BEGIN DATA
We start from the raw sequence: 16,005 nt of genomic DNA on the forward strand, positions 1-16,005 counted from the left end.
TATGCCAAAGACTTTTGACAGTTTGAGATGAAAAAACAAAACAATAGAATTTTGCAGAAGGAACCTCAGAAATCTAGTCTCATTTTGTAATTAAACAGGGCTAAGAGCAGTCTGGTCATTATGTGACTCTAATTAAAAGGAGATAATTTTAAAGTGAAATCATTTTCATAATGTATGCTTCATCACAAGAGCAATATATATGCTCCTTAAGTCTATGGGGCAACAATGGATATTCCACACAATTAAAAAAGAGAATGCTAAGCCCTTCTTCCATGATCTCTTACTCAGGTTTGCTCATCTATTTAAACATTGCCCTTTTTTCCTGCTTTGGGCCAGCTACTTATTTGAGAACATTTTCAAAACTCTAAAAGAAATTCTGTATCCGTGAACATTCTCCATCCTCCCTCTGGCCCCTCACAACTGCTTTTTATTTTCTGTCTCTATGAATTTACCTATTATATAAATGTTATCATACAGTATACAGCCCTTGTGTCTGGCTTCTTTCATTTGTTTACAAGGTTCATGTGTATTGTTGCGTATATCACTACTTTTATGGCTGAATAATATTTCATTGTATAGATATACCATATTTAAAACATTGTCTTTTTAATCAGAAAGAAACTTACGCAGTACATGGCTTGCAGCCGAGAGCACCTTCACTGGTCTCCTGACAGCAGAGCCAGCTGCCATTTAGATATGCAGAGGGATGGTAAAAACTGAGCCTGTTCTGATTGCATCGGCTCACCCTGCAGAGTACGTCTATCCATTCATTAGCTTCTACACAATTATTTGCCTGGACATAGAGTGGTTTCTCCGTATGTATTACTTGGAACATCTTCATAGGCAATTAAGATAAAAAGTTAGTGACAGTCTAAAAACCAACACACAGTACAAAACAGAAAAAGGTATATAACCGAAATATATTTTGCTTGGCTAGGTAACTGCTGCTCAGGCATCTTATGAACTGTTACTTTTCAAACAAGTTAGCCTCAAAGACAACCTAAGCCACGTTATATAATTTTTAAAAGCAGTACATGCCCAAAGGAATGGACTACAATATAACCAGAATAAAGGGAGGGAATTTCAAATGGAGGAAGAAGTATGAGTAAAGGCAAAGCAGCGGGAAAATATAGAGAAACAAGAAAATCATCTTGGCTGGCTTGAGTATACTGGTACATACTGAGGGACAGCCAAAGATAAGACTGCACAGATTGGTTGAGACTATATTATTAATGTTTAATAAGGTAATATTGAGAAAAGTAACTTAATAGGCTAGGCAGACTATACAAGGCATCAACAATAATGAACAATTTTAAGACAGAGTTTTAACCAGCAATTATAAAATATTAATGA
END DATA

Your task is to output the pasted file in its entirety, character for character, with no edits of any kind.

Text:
We start from the raw sequence: 16,005 nt of genomic DNA on the forward strand, positions 1-16,005 counted from the left end.
TATGCCAAAGACTTTTGACAGTTTGAGATGAAAAAACAAAACAATAGAATTTTGCAGAAGGAACCTCAGAAATCTAGTCTCATTTTGTAATTAAACAGGGCTAAGAGCAGTCTGGTCATTATGTGACTCTAATTAAAAGGAGATAATTTTAAAGTGAAATCATTTTCATAATGTATGCTTCATCACAAGAGCAATATATATGCTCCTTAAGTCTATGGGGCAACAATGGATATTCCACACAATTAAAAAAGAGAATGCTAAGCCCTTCTTCCATGATCTCTTACTCAGGTTTGCTCATCTATTTAAACATTGCCCTTTTTTCCTGCTTTGGGCCAGCTACTTATTTGAGAACATTTTCAAAACTCTAAAAGAAATTCTGTATCCGTGAACATTCTCCATCCTCCCTCTGGCCCCTCACAACTGCTTTTTATTTTCTGTCTCTATGAATTTACCTATTATATAAATGTTATCATACAGTATACAGCCCTTGTGTCTGGCTTCTTTCATTTGTTTACAAGGTTCATGTGTATTGTTGCGTATATCACTACTTTTATGGCTGAATAATATTTCATTGTATAGATATACCATATTTAAAACATTGTCTTTTTAATCAGAAAGAAACTTACGCAGTACATGGCTTGCAGCCGAGAGCACCTTCACTGGTCTCCTGACAGCAGAGCCAGCTGCCATTTAGATATGCAGAGGGATGGTAAAAACTGAGCCTGTTCTGATTGCATCGGCTCACCCTGCAGAGTACGTCTATCCATTCATTAGCTTCTACACAATTATTTGCCTGGACATAGAGTGGTTTCTCCGTATGTATTACTTGGAACATCTTCATAGGCAATTAAGATAAAAAGTTAGTGACAGTCTAAAAACCAACACACAGTACAAAACAGAAAAAGGTATATAACCGAAATATATTTTGCTTGGCTAGGTAACTGCTGCTCAGGCATCTTATGAACTGTTACTTTTCAAACAAGTTAGCCTCAAAGACAACCTAAGCCACGTTATATAATTTTTAAAAGCAGTACATGCCCAAAGGAATGGACTACAATATAACCAGAATAAAGGGAGGGAATTTCAAATGGAGGAAGAAGTATGAGTAAAGGCAAAGCAGCGGGAAAATATAGAGAAACAAGAAAATCATCTTGGCTGGCTTGAGTATACTGGTACATACTGAGGGACAGCCAAAGATAAGACTGCACAGATTGGTTGAGACTATATTATTAATGTTTAATAAGGTAATATTGAGAAAAGTAACTTAATAGGCTAGGCAGACTATACAAGGCATCAACAATAATGAACAATTTTAAGACAGAGTTTTAACCAGCAATTATAAAATATTAATGA